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ST. THOMAS — Gubernatorial Candidate Soraya Diase Coffelt said recently that she would be “honored” to reside in Estate Catherineberg, the sprawling West Indian Company-owned mansion sitting atop Denmark Hill, that is set to become a museum.
“I would be honored to live at Catherineberg,” Ms. Coffelt said. “It is a beautiful building with spectacular grounds and an amazing view. If it smells musty, that’s probably because it is kept closed. I took a tour during the American Cancer Society’s fundraiser early this year and found it to be quite impressive. Lots of beautiful mahogany furniture, paintings and antiques. Did not see any mold! By the way, was it ever really tested for mold or was that just a rumor?”
Ms. Coffelt’s comment on Catherineberg was made Wednesday. She was responding to a direct question seeking to learn whether she would live in Government House, or at the Ritz-Carlton, where current Governor Kenneth Mapp resides when in St. Thomas.
Ms. Coffelt, whose candidacy announcement was made during a well-planned event at Gertrude’s Restaurant in St. Croix on Tuesday, is attempting to run a campaign that seeks to highlight her contrasts with Mr. Mapp. And her stance on the matter of the governor’s residence comes as the governor is poised to sign into law a measure approved by 32nd Legislature lawmakers that would turn Estate Catherineberg into a museum. It’s an idea that Mr. Mapp favors.
To be clear, Catherineberg, although it has served as a residence for multiple governors, is not the official residence of Virgin Islands governors; Government House in St. Thomas is. Nonetheless, because of its expansiveness and history, it was willingly occupied by past leaders, including Governor Charles Turnbull. Mr. Mapp’s predecessor, John P. de Jongh, resided at his own home.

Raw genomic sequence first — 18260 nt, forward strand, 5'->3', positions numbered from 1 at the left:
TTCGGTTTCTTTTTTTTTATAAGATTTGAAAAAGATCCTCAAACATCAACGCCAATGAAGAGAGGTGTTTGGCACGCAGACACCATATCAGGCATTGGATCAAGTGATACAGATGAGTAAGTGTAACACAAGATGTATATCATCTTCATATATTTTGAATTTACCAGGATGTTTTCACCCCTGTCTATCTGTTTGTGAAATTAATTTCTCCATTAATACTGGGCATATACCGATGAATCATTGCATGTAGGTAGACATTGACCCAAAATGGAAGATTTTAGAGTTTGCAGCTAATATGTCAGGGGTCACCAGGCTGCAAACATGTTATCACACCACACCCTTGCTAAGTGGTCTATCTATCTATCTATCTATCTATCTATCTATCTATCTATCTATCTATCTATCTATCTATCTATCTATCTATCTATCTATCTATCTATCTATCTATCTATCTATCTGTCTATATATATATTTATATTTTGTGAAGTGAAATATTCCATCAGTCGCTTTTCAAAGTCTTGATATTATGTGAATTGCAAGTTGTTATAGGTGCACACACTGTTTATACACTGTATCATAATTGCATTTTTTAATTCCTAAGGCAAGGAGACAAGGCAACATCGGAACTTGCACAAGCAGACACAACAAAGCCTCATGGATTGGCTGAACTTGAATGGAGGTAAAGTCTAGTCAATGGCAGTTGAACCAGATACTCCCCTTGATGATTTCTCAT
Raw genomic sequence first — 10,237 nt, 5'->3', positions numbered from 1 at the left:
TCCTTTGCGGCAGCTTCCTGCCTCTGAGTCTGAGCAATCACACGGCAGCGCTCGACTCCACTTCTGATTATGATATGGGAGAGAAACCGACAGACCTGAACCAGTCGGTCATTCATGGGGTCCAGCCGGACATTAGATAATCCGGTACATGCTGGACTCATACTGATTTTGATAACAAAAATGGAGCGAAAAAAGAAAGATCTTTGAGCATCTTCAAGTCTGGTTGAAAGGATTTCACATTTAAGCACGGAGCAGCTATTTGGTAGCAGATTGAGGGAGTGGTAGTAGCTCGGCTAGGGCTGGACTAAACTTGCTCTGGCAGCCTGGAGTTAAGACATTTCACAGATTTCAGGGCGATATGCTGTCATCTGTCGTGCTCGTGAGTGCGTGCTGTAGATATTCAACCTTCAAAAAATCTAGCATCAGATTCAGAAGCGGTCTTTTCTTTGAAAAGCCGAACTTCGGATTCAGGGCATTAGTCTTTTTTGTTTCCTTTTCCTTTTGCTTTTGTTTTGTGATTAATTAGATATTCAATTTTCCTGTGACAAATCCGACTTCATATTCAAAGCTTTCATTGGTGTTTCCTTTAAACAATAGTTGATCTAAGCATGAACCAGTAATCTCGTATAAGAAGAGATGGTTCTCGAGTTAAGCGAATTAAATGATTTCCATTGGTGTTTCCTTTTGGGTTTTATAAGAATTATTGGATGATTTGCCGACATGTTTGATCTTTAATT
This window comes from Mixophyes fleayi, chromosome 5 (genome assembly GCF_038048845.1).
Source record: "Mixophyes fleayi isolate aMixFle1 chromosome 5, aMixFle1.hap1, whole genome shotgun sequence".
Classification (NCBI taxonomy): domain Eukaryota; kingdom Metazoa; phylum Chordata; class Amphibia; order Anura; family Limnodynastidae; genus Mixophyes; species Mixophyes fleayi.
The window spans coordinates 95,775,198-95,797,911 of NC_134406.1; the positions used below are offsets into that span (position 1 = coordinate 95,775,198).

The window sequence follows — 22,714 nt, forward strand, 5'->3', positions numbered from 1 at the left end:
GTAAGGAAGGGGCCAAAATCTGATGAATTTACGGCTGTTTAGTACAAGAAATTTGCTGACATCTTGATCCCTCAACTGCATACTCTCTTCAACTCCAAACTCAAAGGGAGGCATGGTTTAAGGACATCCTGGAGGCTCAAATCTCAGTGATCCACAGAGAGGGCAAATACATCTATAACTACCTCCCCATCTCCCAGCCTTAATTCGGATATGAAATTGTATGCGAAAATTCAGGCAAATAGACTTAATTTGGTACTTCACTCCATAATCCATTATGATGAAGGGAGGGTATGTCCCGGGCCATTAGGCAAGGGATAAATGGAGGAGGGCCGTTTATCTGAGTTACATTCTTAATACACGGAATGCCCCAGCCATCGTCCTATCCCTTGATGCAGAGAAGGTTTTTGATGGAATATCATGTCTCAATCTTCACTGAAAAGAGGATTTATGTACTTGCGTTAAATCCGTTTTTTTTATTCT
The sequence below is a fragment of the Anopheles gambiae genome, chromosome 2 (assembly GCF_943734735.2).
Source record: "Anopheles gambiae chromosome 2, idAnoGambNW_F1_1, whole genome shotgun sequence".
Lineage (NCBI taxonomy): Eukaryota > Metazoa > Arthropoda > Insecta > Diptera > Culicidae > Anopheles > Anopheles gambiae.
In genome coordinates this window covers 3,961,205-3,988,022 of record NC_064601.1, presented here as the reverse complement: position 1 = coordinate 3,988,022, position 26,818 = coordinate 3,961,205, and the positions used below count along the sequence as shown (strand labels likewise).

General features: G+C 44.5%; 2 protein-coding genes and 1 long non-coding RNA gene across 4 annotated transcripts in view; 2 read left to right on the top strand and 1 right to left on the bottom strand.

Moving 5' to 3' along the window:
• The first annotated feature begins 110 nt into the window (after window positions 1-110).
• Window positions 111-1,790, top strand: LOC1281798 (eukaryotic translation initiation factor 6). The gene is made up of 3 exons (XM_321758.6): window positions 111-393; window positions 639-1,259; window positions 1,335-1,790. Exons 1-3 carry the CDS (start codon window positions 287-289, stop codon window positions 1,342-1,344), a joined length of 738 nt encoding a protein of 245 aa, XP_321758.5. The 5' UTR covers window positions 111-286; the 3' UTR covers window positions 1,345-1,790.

With Catherineberg set to become a museum, if she were to be elected, would Ms. Coffelt live in Government House? Her position on that matter is vague; she acknowledged that Virgin Islands law provides that the governor reside at Government House in St. Thomas. But, she said, “That building has been extensively renovated into offices though. Practically speaking, we can’t be spending money on renovating it back.”
Ms. Coffelt’s last comment suggests that she would be in favor of lawmakers changing the law that requires governors to live in Government House, St. Thomas. However, such a move would require additional legislation authorizing the purchase of property and subsequent construction of a new home for the territory’s chief executives.
But with territory’s treasury constantly struggling to keep liquidity after being rejected by the bond market while seeking funding to offset a $100 million structural deficit, though lawmakers would find the funds to construct the new governor’s mansion, it would come from coffers already strained, and monies that could be used to shore up critical government services.
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